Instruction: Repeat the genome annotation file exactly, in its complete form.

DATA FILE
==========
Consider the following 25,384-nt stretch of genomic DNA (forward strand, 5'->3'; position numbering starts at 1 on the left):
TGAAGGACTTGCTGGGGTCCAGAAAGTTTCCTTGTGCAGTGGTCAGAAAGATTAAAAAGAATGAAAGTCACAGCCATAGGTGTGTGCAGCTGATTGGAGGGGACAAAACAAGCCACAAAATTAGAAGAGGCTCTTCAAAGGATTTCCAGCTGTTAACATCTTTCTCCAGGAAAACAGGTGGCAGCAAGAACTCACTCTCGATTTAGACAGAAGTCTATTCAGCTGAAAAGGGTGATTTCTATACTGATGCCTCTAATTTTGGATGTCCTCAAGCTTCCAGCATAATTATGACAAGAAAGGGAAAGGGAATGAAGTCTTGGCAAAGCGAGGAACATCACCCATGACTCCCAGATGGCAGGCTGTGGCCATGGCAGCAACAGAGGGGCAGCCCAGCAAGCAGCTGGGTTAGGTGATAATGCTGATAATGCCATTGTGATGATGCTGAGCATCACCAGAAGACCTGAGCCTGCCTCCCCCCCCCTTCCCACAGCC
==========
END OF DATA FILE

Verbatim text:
Consider the following 25,384-nt stretch of genomic DNA (forward strand, 5'->3'; position numbering starts at 1 on the left):
TGAAGGACTTGCTGGGGTCCAGAAAGTTTCCTTGTGCAGTGGTCAGAAAGATTAAAAAGAATGAAAGTCACAGCCATAGGTGTGTGCAGCTGATTGGAGGGGACAAAACAAGCCACAAAATTAGAAGAGGCTCTTCAAAGGATTTCCAGCTGTTAACATCTTTCTCCAGGAAAACAGGTGGCAGCAAGAACTCACTCTCGATTTAGACAGAAGTCTATTCAGCTGAAAAGGGTGATTTCTATACTGATGCCTCTAATTTTGGATGTCCTCAAGCTTCCAGCATAATTATGACAAGAAAGGGAAAGGGAATGAAGTCTTGGCAAAGCGAGGAACATCACCCATGACTCCCAGATGGCAGGCTGTGGCCATGGCAGCAACAGAGGGGCAGCCCAGCAAGCAGCTGGGTTAGGTGATAATGCTGATAATGCCATTGTGATGATGCTGAGCATCACCAGAAGACCTGAGCCTGCCTCCCCCCCCCTTCCCACAGCC